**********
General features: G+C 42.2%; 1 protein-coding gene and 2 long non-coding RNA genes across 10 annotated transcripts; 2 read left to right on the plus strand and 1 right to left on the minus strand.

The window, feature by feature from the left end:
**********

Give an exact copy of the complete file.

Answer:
General features: G+C 42.2%; 1 protein-coding gene and 2 long non-coding RNA genes across 10 annotated transcripts; 2 read left to right on the plus strand and 1 right to left on the minus strand.

The window, feature by feature from the left end: